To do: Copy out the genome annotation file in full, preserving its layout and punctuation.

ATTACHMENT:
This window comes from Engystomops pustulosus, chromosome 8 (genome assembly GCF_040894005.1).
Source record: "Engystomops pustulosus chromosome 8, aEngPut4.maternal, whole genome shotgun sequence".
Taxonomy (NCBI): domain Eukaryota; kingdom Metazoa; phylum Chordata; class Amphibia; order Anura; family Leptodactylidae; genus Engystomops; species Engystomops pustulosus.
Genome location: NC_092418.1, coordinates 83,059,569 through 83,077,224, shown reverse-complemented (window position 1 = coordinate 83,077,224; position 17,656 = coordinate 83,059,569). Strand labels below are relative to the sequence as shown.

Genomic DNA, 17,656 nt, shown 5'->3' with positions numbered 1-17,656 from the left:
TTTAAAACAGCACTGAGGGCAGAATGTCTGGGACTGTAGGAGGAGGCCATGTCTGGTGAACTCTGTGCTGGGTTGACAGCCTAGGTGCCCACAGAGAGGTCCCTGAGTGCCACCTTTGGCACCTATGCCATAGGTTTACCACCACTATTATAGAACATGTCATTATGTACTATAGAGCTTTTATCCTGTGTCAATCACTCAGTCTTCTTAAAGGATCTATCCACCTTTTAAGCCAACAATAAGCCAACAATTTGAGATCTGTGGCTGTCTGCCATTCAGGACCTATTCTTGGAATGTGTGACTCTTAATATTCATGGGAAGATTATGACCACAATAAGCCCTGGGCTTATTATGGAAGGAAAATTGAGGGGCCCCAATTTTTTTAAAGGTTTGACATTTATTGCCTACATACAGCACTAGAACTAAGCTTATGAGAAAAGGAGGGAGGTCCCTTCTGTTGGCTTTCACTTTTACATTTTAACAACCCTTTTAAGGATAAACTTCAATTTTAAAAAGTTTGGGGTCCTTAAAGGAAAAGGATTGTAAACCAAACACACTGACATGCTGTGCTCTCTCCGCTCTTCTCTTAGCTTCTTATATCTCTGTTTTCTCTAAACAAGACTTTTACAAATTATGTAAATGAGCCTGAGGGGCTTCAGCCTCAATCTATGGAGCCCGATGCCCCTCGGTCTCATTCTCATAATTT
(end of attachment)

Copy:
This window comes from Engystomops pustulosus, chromosome 8 (genome assembly GCF_040894005.1).
Source record: "Engystomops pustulosus chromosome 8, aEngPut4.maternal, whole genome shotgun sequence".
Taxonomy (NCBI): domain Eukaryota; kingdom Metazoa; phylum Chordata; class Amphibia; order Anura; family Leptodactylidae; genus Engystomops; species Engystomops pustulosus.
Genome location: NC_092418.1, coordinates 83,059,569 through 83,077,224, shown reverse-complemented (window position 1 = coordinate 83,077,224; position 17,656 = coordinate 83,059,569). Strand labels below are relative to the sequence as shown.

Genomic DNA, 17,656 nt, shown 5'->3' with positions numbered 1-17,656 from the left:
TTTAAAACAGCACTGAGGGCAGAATGTCTGGGACTGTAGGAGGAGGCCATGTCTGGTGAACTCTGTGCTGGGTTGACAGCCTAGGTGCCCACAGAGAGGTCCCTGAGTGCCACCTTTGGCACCTATGCCATAGGTTTACCACCACTATTATAGAACATGTCATTATGTACTATAGAGCTTTTATCCTGTGTCAATCACTCAGTCTTCTTAAAGGATCTATCCACCTTTTAAGCCAACAATAAGCCAACAATTTGAGATCTGTGGCTGTCTGCCATTCAGGACCTATTCTTGGAATGTGTGACTCTTAATATTCATGGGAAGATTATGACCACAATAAGCCCTGGGCTTATTATGGAAGGAAAATTGAGGGGCCCCAATTTTTTTAAAGGTTTGACATTTATTGCCTACATACAGCACTAGAACTAAGCTTATGAGAAAAGGAGGGAGGTCCCTTCTGTTGGCTTTCACTTTTACATTTTAACAACCCTTTTAAGGATAAACTTCAATTTTAAAAAGTTTGGGGTCCTTAAAGGAAAAGGATTGTAAACCAAACACACTGACATGCTGTGCTCTCTCCGCTCTTCTCTTAGCTTCTTATATCTCTGTTTTCTCTAAACAAGACTTTTACAAATTATGTAAATGAGCCTGAGGGGCTTCAGCCTCAATCTATGGAGCCCGATGCCCCTCGGTCTCATTCTCATAATTT